Souls Of Mischief - 93 'Til Infinity
On the face of it, it’s one of hip-hop history’s most perplexing mysteries – if, admittedly, perhaps not the most pressing. How come the Souls of Mischief’s truly excellent debut didn’t turn the band into a household name – at least, in the sorts of households where the likes of De La Soul or A Tribe Called Quest needed no introduction? Why didn’t a group as uncommonly talented, who arrived with a commendable pedigree and signed to a powerhouse label, at a point in the genre’s history where the music was no longer the preserve of purists or experts, and with a record that contained little that would put off or alienate the casual (no pun intended) listener, not just succeed in establishing themselves and creating a fan base that would sustain a decades-long career (which it did), but go on and properly crack the mainstream?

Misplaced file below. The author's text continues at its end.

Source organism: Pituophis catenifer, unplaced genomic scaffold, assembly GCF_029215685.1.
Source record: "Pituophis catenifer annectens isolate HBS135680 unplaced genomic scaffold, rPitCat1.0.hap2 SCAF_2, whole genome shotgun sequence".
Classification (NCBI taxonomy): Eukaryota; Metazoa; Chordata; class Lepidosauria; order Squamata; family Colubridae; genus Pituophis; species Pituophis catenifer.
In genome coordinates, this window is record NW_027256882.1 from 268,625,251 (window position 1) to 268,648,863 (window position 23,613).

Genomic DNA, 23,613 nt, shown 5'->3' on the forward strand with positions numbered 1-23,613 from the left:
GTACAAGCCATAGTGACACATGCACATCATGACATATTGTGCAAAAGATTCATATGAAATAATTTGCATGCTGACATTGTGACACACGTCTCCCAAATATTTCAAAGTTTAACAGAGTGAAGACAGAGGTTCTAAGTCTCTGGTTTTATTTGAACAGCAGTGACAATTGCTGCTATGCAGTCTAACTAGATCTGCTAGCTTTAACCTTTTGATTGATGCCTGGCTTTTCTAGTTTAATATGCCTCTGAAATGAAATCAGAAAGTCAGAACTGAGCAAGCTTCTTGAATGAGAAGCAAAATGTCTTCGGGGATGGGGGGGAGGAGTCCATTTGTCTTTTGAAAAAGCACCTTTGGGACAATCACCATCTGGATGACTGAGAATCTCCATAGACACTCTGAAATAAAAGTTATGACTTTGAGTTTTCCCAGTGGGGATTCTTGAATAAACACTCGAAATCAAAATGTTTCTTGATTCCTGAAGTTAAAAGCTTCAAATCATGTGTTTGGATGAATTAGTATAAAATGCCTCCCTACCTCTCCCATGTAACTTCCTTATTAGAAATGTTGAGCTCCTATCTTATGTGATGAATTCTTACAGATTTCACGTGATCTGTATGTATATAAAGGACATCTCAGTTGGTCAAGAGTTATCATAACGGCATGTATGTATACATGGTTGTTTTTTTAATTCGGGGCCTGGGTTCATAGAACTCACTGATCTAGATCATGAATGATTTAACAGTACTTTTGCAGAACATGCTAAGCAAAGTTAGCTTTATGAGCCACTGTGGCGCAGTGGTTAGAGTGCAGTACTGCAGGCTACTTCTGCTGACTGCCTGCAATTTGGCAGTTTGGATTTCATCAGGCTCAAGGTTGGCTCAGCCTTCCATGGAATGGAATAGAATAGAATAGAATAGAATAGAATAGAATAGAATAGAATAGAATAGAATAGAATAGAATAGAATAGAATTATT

There is little here for anyone to dislike, never mind be afraid of. 93 ‘Til Infinity is a gem – focused, sharp, lyrically bedazzling, musically rich, complicated yet easy-on-the-ear, clever but never indulgently show-offy. The emcees’ effortless, effervescent flows ring with a joie de vivre all but absent in today’s lackadaisical, formulaic mainstream hip hop, and which was pretty remarkable back at the close of the Golden Age too. The production is handled with a similarly light touch, the deep knowledge of some lesser-used colours of the sample-wielder’s palette carried lightly, nothing deployed in a way that suggests we are supposed to be impressed by the scholarship rather than wowed by the tunes. Yet it remains very much a specialist’s choice – an album loved by those it touched, yet which today stands all but unknown among a wider world that would, surely, have taken it to their hearts with every bit as much gusto as they’d embraced 3 Feet High & Rising or People’s Instinctive Paths… a couple of years before. To take a leaf out of the Blastmaster’s book: why is that?
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